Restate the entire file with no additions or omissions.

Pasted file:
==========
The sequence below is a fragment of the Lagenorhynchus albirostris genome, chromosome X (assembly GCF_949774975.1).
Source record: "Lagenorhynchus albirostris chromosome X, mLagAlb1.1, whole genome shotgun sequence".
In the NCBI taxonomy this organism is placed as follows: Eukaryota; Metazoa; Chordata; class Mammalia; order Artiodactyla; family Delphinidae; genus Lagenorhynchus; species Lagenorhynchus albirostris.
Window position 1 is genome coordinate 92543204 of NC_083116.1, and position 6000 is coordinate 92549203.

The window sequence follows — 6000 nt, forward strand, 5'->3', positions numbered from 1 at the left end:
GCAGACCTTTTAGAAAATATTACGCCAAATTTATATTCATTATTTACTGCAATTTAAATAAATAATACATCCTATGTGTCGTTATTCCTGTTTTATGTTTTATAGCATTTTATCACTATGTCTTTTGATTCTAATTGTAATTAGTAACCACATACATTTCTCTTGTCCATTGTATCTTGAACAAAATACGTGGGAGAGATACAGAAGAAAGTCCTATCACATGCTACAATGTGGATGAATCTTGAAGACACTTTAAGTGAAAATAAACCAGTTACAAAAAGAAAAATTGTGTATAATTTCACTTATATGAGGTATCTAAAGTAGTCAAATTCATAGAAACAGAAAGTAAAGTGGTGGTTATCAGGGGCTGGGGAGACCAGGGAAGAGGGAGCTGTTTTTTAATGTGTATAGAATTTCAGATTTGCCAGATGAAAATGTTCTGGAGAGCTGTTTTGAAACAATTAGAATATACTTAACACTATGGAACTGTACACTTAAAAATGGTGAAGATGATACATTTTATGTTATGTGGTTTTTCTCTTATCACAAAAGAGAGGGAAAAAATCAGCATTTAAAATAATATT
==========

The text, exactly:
The sequence below is a fragment of the Lagenorhynchus albirostris genome, chromosome X (assembly GCF_949774975.1).
Source record: "Lagenorhynchus albirostris chromosome X, mLagAlb1.1, whole genome shotgun sequence".
In the NCBI taxonomy this organism is placed as follows: Eukaryota; Metazoa; Chordata; class Mammalia; order Artiodactyla; family Delphinidae; genus Lagenorhynchus; species Lagenorhynchus albirostris.
Window position 1 is genome coordinate 92543204 of NC_083116.1, and position 6000 is coordinate 92549203.

The window sequence follows — 6000 nt, forward strand, 5'->3', positions numbered from 1 at the left end:
GCAGACCTTTTAGAAAATATTACGCCAAATTTATATTCATTATTTACTGCAATTTAAATAAATAATACATCCTATGTGTCGTTATTCCTGTTTTATGTTTTATAGCATTTTATCACTATGTCTTTTGATTCTAATTGTAATTAGTAACCACATACATTTCTCTTGTCCATTGTATCTTGAACAAAATACGTGGGAGAGATACAGAAGAAAGTCCTATCACATGCTACAATGTGGATGAATCTTGAAGACACTTTAAGTGAAAATAAACCAGTTACAAAAAGAAAAATTGTGTATAATTTCACTTATATGAGGTATCTAAAGTAGTCAAATTCATAGAAACAGAAAGTAAAGTGGTGGTTATCAGGGGCTGGGGAGACCAGGGAAGAGGGAGCTGTTTTTTAATGTGTATAGAATTTCAGATTTGCCAGATGAAAATGTTCTGGAGAGCTGTTTTGAAACAATTAGAATATACTTAACACTATGGAACTGTACACTTAAAAATGGTGAAGATGATACATTTTATGTTATGTGGTTTTTCTCTTATCACAAAAGAGAGGGAAAAAATCAGCATTTAAAATAATATT